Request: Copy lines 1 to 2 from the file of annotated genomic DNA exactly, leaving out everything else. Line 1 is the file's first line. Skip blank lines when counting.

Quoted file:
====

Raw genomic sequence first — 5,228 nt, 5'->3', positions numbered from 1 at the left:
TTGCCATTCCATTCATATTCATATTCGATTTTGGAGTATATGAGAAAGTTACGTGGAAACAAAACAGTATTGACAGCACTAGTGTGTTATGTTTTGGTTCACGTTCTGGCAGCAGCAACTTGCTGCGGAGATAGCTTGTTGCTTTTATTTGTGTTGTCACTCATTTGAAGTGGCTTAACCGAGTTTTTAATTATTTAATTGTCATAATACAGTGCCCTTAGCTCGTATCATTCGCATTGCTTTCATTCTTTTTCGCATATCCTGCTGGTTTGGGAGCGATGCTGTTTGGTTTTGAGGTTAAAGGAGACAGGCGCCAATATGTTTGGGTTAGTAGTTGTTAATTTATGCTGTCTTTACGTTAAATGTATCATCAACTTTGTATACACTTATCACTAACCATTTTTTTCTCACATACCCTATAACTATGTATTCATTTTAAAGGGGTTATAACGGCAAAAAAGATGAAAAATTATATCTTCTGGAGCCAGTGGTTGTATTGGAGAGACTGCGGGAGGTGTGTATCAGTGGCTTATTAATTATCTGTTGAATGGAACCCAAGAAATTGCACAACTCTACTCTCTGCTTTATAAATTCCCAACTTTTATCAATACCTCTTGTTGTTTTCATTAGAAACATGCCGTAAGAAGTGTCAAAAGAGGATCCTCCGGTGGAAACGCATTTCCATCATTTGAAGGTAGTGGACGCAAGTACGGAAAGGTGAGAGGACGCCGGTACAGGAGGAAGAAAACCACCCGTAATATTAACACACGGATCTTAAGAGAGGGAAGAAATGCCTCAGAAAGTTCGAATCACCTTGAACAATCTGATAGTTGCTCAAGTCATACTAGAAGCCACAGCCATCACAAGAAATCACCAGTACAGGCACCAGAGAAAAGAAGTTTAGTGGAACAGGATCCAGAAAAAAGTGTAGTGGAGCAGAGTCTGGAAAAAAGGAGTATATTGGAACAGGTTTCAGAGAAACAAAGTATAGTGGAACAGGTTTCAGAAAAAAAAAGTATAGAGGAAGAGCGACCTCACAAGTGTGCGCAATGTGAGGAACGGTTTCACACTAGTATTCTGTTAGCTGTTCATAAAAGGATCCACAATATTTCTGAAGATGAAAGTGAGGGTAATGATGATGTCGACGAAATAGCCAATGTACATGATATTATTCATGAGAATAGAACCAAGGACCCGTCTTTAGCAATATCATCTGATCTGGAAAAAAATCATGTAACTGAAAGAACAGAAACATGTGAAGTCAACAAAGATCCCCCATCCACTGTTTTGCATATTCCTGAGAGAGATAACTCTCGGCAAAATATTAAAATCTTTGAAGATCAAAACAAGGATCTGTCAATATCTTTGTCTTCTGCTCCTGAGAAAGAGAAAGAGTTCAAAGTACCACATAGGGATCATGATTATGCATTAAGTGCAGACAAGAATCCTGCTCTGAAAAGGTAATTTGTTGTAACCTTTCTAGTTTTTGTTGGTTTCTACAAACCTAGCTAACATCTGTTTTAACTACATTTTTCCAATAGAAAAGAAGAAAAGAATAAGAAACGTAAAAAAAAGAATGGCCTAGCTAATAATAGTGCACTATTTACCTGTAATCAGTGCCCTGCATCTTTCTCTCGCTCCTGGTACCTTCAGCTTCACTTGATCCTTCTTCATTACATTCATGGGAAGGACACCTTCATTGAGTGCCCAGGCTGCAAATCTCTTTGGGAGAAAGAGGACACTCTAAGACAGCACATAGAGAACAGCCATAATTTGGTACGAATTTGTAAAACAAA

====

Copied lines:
Raw genomic sequence first — 5,228 nt, 5'->3', positions numbered from 1 at the left:
TTGCCATTCCATTCATATTCATATTCGATTTTGGAGTATATGAGAAAGTTACGTGGAAACAAAACAGTATTGACAGCACTAGTGTGTTATGTTTTGGTTCACGTTCTGGCAGCAGCAACTTGCTGCGGAGATAGCTTGTTGCTTTTATTTGTGTTGTCACTCATTTGAAGTGGCTTAACCGAGTTTTTAATTATTTAATTGTCATAATACAGTGCCCTTAGCTCGTATCATTCGCATTGCTTTCATTCTTTTTCGCATATCCTGCTGGTTTGGGAGCGATGCTGTTTGGTTTTGAGGTTAAAGGAGACAGGCGCCAATATGTTTGGGTTAGTAGTTGTTAATTTATGCTGTCTTTACGTTAAATGTATCATCAACTTTGTATACACTTATCACTAACCATTTTTTTCTCACATACCCTATAACTATGTATTCATTTTAAAGGGGTTATAACGGCAAAAAAGATGAAAAATTATATCTTCTGGAGCCAGTGGTTGTATTGGAGAGACTGCGGGAGGTGTGTATCAGTGGCTTATTAATTATCTGTTGAATGGAACCCAAGAAATTGCACAACTCTACTCTCTGCTTTATAAATTCCCAACTTTTATCAATACCTCTTGTTGTTTTCATTAGAAACATGCCGTAAGAAGTGTCAAAAGAGGATCCTCCGGTGGAAACGCATTTCCATCATTTGAAGGTAGTGGACGCAAGTACGGAAAGGTGAGAGGACGCCGGTACAGGAGGAAGAAAACCACCCGTAATATTAACACACGGATCTTAAGAGAGGGAAGAAATGCCTCAGAAAGTTCGAATCACCTTGAACAATCTGATAGTTGCTCAAGTCATACTAGAAGCCACAGCCATCACAAGAAATCACCAGTACAGGCACCAGAGAAAAGAAGTTTAGTGGAACAGGATCCAGAAAAAAGTGTAGTGGAGCAGAGTCTGGAAAAAAGGAGTATATTGGAACAGGTTTCAGAGAAACAAAGTATAGTGGAACAGGTTTCAGAAAAAAAAAGTATAGAGGAAGAGCGACCTCACAAGTGTGCGCAATGTGAGGAACGGTTTCACACTAGTATTCTGTTAGCTGTTCATAAAAGGATCCACAATATTTCTGAAGATGAAAGTGAGGGTAATGATGATGTCGACGAAATAGCCAATGTACATGATATTATTCATGAGAATAGAACCAAGGACCCGTCTTTAGCAATATCATCTGATCTGGAAAAAAATCATGTAACTGAAAGAACAGAAACATGTGAAGTCAACAAAGATCCCCCATCCACTGTTTTGCATATTCCTGAGAGAGATAACTCTCGGCAAAATATTAAAATCTTTGAAGATCAAAACAAGGATCTGTCAATATCTTTGTCTTCTGCTCCTGAGAAAGAGAAAGAGTTCAAAGTACCACATAGGGATCATGATTATGCATTAAGTGCAGACAAGAATCCTGCTCTGAAAAGGTAATTTGTTGTAACCTTTCTAGTTTTTGTTGGTTTCTACAAACCTAGCTAACATCTGTTTTAACTACATTTTTCCAATAGAAAAGAAGAAAAGAATAAGAAACGTAAAAAAAAGAATGGCCTAGCTAATAATAGTGCACTATTTACCTGTAATCAGTGCCCTGCATCTTTCTCTCGCTCCTGGTACCTTCAGCTTCACTTGATCCTTCTTCATTACATTCATGGGAAGGACACCTTCATTGAGTGCCCAGGCTGCAAATCTCTTTGGGAGAAAGAGGACACTCTAAGACAGCACATAGAGAACAGCCATAATTTGGTACGAATTTGTAAAACAAA